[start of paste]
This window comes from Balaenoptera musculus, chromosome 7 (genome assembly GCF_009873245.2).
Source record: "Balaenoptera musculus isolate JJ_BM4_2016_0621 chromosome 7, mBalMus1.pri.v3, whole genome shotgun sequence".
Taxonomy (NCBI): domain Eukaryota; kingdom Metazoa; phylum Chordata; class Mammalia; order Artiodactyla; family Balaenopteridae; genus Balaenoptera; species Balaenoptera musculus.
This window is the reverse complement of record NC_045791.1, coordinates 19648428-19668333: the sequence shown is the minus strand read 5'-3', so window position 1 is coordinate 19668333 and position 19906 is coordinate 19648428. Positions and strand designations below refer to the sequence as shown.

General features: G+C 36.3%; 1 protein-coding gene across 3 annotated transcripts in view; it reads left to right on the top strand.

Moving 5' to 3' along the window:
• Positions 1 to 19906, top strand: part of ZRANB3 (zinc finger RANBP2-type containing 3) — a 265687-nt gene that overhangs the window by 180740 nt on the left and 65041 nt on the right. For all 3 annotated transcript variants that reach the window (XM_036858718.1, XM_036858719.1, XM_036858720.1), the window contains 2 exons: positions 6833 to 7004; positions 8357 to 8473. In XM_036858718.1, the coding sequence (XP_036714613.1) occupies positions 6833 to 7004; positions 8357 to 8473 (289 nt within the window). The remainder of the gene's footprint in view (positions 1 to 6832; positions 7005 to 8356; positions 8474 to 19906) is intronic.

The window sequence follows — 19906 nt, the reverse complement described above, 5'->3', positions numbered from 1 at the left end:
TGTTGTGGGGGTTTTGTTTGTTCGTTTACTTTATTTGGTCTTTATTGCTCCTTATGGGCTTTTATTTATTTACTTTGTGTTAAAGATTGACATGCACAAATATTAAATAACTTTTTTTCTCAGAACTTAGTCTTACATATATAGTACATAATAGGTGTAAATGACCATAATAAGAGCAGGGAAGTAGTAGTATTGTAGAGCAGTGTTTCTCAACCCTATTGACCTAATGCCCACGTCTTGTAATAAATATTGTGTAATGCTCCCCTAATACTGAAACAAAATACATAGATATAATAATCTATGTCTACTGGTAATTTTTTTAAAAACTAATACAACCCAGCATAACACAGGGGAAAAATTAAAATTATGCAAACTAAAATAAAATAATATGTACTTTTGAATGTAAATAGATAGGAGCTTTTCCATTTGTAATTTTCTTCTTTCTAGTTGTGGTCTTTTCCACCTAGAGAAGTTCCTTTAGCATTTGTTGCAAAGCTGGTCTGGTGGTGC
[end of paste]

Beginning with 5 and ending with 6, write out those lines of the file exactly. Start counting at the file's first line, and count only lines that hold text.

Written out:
General features: G+C 36.3%; 1 protein-coding gene across 3 annotated transcripts in view; it reads left to right on the top strand.

Moving 5' to 3' along the window: